- On the day/s of the discussions do you have the support you need to help you manage? This can be friends, professionals, lawyers or whomever you need to manage?
- Do you have clarity on what instructions you will be giving to the process or to your legal advisors?
- What questions do you want to ask during the discussions?
- At the end of what can be difficult discussions what help do you need to manage the stress?
7. Being in the discussions
It is very useful for parties to rehearse how they will conduct the discussions once they have commenced. Preparation like this can reduce stress, improve decision making and make the discussions more efficient.
8. Generating solutions?
A successful meeting will tend to be characterised by both parties suggesting solutions in relation to custody matters, property settlements, maintenance arrangements, custody of pets and matters of timing.
9. Reality testing agreements?
Whenever an agreement is reached in principle its important that it be reality tested. This involves walking the parties through the suggested ‘sliding door’ to test what circumstances which the proposed agreement shall encounter.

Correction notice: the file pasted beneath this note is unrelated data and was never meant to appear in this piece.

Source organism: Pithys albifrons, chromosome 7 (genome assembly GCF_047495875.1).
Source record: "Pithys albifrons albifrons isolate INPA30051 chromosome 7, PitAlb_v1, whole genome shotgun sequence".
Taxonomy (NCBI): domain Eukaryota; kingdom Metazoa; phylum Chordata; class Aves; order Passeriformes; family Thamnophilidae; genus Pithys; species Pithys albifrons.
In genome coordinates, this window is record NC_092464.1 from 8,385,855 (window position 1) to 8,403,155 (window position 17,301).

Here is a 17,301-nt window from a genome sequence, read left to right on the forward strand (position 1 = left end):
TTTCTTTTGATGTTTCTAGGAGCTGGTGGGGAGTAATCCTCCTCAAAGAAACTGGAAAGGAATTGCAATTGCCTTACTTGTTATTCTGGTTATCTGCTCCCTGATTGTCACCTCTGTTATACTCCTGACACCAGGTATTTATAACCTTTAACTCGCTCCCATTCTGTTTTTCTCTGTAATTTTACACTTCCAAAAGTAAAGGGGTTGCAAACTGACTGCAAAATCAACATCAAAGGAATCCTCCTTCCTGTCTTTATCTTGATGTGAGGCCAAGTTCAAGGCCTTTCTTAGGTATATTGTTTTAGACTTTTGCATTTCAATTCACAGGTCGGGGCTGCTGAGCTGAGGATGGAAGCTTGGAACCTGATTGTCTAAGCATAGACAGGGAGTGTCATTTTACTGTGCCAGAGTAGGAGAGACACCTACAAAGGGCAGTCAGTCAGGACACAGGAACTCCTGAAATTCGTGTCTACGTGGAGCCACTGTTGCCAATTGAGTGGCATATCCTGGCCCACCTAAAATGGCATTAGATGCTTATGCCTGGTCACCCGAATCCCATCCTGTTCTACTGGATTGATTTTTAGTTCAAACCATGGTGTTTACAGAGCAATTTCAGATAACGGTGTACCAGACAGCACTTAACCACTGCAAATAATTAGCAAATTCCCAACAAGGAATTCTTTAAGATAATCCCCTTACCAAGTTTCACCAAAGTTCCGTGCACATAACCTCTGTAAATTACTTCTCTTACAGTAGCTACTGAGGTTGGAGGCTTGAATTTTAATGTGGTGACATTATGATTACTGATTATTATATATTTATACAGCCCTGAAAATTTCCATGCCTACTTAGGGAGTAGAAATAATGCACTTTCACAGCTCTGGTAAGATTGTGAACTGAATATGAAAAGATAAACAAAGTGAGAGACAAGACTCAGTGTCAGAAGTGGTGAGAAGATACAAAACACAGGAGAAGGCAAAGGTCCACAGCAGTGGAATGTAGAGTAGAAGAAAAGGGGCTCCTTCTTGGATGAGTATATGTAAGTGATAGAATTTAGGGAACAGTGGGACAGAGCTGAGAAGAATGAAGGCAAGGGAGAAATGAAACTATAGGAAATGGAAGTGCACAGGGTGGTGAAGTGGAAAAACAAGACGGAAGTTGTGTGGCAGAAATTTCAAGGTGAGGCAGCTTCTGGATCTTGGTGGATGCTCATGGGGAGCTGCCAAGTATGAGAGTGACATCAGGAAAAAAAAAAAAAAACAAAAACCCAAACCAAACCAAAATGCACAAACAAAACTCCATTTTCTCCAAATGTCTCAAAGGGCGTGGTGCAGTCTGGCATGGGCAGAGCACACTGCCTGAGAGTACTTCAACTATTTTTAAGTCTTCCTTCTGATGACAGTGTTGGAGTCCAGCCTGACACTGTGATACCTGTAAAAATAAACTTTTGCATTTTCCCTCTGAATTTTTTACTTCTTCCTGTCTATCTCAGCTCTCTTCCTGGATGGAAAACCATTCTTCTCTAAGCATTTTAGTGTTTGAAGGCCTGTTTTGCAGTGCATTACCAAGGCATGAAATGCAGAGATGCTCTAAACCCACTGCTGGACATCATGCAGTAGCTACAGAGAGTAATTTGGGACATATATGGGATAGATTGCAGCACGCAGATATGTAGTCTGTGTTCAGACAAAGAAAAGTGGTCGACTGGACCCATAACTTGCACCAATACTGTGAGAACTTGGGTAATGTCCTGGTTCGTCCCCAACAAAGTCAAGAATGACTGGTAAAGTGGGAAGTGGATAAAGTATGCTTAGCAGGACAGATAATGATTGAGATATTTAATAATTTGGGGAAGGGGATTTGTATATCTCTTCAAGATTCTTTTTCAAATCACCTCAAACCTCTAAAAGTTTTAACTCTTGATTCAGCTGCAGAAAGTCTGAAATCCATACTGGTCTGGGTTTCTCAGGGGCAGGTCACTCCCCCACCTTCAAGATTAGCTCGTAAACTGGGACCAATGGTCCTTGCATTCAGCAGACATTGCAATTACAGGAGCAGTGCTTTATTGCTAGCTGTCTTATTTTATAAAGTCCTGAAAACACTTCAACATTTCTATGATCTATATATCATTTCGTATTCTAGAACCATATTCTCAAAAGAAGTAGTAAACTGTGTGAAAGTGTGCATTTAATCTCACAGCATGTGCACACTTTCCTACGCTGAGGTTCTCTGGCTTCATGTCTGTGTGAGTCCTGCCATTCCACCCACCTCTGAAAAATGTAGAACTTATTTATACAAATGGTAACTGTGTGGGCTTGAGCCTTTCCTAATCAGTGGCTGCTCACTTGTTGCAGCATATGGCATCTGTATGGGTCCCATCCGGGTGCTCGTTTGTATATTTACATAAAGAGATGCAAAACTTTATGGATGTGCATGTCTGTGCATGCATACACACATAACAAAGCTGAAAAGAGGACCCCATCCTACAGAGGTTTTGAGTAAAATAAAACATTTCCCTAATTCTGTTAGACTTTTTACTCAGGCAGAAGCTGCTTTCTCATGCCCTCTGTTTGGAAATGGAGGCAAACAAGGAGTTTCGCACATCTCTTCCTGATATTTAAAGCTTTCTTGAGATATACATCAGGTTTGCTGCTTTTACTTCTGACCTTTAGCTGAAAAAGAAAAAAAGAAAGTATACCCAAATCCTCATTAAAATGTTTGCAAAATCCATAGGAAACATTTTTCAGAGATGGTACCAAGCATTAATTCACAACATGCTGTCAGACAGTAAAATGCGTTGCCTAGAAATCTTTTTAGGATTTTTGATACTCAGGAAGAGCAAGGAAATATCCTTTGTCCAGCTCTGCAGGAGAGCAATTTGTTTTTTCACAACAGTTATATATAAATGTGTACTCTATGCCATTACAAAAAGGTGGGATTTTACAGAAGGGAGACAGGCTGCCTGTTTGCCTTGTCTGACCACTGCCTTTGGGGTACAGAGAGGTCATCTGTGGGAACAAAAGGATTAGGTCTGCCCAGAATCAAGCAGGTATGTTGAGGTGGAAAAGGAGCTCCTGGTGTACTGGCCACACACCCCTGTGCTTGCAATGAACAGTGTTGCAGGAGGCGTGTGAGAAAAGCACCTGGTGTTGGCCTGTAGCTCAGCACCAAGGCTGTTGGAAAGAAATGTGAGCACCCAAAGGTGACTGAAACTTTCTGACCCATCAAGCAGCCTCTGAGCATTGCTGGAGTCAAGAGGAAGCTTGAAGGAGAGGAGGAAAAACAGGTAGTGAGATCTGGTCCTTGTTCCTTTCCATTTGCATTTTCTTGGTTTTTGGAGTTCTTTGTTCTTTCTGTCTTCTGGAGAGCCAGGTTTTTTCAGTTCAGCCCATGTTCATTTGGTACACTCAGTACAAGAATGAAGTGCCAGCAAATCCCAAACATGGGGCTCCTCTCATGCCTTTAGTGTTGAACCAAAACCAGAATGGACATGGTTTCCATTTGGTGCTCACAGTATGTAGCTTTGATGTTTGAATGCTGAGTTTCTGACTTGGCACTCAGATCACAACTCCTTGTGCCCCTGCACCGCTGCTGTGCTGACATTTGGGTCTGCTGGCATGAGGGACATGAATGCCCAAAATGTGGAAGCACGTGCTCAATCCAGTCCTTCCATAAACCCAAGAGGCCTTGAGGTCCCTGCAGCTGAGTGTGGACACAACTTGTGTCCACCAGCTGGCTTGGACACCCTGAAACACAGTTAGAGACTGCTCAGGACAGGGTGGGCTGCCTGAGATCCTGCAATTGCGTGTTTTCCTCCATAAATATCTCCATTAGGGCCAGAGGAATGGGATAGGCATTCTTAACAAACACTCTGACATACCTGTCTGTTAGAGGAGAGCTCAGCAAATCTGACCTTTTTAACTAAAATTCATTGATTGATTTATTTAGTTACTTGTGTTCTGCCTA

10. Formalising or waiting to formalise - Getting the paperwork right
Depending on the nature of the agreement there may need a need to formalise certain elements of it. This will require the drafting of:
- Parenting plans;
- Property Settlements;
- Maintenance schedules; and
- Consent Orders; and or
- Binding Financial Agreement Prepared Entirely by Independent Lawyers
And seeking independent verification to ensure there is fairness and equity in the agreements
11. Life after agreement
All The Separation Guide Mediators and separation specialists are encouraged to speak with both parties about the importance of taking steps to manage their health and well - being. And to do this by accessing the services available in The Separation Guide network.
The Separation Guide is a business which pursues excellence based on the principles of continuous improvement and high performance. As such it is important for both performance and individual matters to be reviewed from time to time and on a need’s basis.
Can we separate and/or divorce on good terms?
You can if the separation or divorce is amicable. The Separation Guide Q&A will help you and your partner determine some of these key factors around amicability.
And so, the important question to ask is: is this separation amicable?
Is there enough goodwill and trust so we will be honest with each other through the process? This especially applies to full disclosure of all of the assets and liabilities to be divided.
If the answer is yes then separation is simpler, less expensive and less emotionally draining.